The Federal Reserve will likely raise interest rates by 25 basis points sometime around June because it wants to send a message to the market that the real economy is important as well, bond guru Bill Gross told CNBC Wednesday.
"Even in the face of this low inflation, they recognize that zero percent interest rates or near-zero percent money market rates are distorting capitalism," Gross said in an interview with "Street Signs."
"The zero percent interest rates are moving money into the financial sector for arbitrage profits and very little of it is going into the real economy for investments."
However, beyond that symbolic reason, he thinks there is also a real reason for the summertime rate hike.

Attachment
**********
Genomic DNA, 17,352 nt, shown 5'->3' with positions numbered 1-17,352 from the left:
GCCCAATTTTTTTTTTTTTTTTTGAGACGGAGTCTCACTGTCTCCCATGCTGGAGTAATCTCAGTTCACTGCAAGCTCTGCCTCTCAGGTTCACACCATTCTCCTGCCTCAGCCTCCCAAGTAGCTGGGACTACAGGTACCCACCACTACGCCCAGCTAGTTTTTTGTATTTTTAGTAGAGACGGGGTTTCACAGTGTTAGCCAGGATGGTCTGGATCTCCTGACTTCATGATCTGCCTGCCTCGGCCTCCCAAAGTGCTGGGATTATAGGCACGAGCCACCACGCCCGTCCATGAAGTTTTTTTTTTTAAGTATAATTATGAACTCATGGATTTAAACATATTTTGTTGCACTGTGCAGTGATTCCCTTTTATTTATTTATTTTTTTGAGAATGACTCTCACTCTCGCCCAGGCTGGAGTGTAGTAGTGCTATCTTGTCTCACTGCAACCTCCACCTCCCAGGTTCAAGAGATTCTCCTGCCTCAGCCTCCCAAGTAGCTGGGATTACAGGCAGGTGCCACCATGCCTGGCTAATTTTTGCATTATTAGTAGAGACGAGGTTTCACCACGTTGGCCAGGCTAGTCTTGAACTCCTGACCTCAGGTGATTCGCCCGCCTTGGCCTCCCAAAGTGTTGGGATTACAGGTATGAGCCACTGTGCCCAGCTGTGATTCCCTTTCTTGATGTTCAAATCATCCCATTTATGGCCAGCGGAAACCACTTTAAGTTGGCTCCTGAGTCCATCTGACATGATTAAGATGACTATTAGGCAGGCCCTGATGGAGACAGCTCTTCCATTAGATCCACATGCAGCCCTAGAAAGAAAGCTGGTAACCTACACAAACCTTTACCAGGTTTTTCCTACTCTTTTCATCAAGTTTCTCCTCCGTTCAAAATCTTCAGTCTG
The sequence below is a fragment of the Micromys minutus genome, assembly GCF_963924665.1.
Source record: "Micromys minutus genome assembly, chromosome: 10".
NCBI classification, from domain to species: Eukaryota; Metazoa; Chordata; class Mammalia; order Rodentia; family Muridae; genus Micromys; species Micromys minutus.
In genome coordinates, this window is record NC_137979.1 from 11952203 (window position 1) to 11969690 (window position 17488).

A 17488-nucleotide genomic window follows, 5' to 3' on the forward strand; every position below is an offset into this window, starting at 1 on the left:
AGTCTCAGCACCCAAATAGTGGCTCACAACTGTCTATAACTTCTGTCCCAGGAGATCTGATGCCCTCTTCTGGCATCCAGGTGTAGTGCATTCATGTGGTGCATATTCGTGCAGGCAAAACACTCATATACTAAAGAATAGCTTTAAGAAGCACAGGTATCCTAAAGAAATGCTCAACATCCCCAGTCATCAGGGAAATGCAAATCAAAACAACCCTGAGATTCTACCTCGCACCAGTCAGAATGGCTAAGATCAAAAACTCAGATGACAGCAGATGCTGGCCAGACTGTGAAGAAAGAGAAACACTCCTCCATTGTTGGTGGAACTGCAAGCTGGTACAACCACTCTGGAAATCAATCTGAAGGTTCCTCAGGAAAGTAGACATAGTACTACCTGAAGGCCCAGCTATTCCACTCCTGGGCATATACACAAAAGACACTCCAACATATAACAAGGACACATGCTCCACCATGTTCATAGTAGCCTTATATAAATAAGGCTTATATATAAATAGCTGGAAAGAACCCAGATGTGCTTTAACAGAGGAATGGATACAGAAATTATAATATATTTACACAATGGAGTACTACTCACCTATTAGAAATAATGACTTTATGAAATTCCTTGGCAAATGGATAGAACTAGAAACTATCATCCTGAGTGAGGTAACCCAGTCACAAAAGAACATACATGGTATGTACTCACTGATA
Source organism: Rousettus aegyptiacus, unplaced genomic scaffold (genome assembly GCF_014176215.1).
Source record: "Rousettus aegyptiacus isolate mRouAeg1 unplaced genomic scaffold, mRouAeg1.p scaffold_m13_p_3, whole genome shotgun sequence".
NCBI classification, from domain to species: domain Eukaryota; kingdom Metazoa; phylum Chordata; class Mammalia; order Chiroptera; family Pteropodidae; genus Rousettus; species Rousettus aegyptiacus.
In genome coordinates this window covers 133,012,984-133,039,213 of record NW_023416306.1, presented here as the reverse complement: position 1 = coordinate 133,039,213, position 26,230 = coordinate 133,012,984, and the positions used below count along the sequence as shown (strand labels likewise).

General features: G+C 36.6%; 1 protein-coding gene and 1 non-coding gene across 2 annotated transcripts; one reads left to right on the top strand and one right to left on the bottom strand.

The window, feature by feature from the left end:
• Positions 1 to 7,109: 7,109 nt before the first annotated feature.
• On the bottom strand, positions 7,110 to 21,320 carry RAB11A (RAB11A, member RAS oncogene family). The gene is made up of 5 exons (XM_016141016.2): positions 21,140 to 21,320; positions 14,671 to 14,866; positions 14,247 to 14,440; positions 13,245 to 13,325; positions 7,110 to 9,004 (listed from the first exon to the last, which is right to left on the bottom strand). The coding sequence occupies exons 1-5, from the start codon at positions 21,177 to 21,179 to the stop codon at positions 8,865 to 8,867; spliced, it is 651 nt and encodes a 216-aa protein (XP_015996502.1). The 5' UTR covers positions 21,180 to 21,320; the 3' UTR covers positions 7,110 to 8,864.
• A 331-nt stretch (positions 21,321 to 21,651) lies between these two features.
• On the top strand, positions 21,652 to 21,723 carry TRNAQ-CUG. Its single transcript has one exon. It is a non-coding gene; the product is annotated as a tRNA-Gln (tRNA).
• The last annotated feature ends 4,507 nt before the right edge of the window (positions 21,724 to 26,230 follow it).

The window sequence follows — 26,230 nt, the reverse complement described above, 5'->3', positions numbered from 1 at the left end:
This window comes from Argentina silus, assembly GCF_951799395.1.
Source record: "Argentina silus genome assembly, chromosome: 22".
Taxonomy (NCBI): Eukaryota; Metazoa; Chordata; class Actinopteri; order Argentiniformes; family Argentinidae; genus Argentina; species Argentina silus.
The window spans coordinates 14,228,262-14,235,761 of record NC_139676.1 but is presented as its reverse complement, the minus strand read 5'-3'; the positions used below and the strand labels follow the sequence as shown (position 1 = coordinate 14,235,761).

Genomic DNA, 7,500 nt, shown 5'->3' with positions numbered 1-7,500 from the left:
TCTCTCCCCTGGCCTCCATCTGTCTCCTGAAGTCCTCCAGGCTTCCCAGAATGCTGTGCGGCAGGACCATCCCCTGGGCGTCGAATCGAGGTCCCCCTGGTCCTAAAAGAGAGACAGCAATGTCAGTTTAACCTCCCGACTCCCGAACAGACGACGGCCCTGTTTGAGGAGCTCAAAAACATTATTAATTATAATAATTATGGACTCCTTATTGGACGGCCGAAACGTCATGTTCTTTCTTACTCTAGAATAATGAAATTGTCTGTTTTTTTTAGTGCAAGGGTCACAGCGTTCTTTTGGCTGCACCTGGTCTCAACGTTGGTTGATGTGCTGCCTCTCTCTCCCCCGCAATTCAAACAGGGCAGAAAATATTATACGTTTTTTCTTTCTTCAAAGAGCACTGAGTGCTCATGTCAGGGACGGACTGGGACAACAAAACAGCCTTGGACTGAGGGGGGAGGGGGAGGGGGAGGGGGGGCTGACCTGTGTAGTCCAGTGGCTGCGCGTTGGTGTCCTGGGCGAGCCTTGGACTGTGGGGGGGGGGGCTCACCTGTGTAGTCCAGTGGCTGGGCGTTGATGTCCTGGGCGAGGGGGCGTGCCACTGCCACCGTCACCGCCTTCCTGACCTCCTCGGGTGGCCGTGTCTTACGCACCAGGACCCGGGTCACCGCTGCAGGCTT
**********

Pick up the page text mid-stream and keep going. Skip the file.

"There's a necessity for savers and investors to receive a positive return on their money," Gross said, noting that current interest rates produce a negative return on money from the standpoint of inflation.
"At some point they've got to move closer to an inflation rate, a future inflation rate, in order to allow savers and therefore investors to take risk in the market."
That said, he believes the pace will the "very, very slow." Right now, the market is anticipating rates will reach 2 percent in February 2019, a notion he said he doesn't disagree with.
If that is the case, he believes the Treasury market is fairly priced.